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Old Jun 14, 2005, 7:43 AM   #1
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How do u take pictures at nite where the people and the landscape (or buildings) are both lighted ?! i have a sony w1 and when i take pictures usually the people are bright but you can't see the buildings in the back cuz it's too dark ?! i change it to nite mode and the picture comes out fuzzy or it looks like the picture got dragged ?!?!? someone please help !
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Old Jun 14, 2005, 7:59 AM   #2
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You need a night mode with flash on. You also need a tripod or at least a wall or something to rest the camera on. I use a remote or timer release to fire the shutter so that I don't accidently move the camera when pressing the shutter button.

The night mode will give you a long exposure which will allow the background to show up but is also likely to give you blur through camera shake if you don't use a tripod. The flash will light up the people in the foreground.
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Old Jun 14, 2005, 4:30 PM   #3
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is there a way to do it w/o a tripod because i've used my friends canon elph and the pictures show up with both fore+background lighted but did not use a tripod ?! is it just sony cameras ?!
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Old Jun 14, 2005, 7:49 PM   #4
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The method mentioned above of using a fill flash and long exposure is usually the way to go. Just remember- tell the people you're shooting that they can't move for an instant after they see the flash!!!! Your results are because you moved or shook the camera or your friend moved. You don't NEED a tripod if you can find some other way to stabilize the camera. Holding it in your hands usually isn't an effective way, though.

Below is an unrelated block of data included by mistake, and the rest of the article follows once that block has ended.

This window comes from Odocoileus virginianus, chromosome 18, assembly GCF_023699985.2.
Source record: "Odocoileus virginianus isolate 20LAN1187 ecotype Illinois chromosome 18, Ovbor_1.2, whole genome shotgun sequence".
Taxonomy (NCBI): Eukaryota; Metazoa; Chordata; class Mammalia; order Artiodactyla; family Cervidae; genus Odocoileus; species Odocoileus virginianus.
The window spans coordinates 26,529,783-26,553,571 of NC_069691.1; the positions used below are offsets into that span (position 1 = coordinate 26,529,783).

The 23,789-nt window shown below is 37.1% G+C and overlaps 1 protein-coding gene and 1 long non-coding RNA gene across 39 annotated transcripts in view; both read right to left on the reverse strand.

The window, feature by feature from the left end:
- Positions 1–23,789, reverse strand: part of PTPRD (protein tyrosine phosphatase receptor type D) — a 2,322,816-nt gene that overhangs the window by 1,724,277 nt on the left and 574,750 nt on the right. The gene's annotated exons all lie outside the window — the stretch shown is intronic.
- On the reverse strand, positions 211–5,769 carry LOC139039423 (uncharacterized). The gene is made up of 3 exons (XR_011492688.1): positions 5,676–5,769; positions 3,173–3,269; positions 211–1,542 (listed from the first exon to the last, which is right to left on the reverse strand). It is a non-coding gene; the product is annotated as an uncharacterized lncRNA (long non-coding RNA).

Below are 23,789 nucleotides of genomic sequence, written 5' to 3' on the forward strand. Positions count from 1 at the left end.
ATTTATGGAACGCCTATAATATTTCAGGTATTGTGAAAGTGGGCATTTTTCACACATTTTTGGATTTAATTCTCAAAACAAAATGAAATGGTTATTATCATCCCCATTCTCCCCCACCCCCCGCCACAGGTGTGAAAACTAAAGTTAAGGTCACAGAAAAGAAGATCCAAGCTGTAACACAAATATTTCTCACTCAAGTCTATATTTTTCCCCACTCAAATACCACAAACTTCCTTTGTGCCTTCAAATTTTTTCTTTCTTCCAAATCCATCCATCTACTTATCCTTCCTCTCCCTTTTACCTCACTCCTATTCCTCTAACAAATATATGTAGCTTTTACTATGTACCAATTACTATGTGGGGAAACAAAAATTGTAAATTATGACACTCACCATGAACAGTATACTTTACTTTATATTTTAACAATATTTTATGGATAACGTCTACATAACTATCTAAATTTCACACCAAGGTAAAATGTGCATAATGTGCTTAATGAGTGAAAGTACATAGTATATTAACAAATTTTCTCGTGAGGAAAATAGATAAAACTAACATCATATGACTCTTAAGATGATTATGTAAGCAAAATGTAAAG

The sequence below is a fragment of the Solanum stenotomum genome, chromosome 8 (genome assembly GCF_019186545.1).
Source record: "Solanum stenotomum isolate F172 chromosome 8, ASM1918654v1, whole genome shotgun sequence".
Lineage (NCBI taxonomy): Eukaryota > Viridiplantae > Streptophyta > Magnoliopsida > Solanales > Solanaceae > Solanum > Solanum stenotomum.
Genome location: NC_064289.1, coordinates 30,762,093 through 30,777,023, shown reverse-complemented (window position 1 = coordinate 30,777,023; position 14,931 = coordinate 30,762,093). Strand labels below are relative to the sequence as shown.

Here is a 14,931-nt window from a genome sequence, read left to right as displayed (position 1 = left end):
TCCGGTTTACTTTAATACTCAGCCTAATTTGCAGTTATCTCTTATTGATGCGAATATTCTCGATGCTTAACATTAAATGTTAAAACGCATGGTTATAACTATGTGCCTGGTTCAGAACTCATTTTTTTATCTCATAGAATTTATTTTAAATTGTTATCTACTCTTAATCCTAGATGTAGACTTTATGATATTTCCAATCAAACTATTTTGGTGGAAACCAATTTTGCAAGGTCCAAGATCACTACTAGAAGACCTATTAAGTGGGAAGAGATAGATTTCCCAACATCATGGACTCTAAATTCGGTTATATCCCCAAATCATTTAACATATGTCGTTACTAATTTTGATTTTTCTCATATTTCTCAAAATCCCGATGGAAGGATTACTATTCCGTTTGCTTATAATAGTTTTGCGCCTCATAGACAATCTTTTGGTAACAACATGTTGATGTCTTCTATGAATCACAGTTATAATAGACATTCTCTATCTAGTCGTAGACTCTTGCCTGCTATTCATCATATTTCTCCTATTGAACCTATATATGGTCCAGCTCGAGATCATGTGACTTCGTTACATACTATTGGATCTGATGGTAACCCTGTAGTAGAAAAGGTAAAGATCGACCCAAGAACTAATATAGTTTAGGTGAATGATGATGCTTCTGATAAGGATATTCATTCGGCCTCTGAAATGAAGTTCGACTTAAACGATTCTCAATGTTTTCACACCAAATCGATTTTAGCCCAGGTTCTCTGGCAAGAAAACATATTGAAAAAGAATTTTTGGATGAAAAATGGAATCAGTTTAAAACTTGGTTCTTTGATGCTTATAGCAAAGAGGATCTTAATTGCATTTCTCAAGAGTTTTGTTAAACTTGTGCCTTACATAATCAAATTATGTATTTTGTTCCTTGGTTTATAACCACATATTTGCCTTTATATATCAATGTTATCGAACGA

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Old Jun 23, 2005, 10:21 AM   #5
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Just a question. When you are taking your shots, do you use the LCD or the optical viewfinder?

I am a believer in almost NEVER using the LCD for actually taking pictures. I find that using the optical viewfinder results in a more stable shot because you are bracing the camera against your face rather than holding it out in mid-air in front of you (like so many LCD users end up doing..no WONDER they have blurry shots!)

Also, in those 'twilight portrait' mode shots, you are counting on the flash to freeze the action rather than the shutter speed so you will need to be close enough for the (always) weak flash to do its job.


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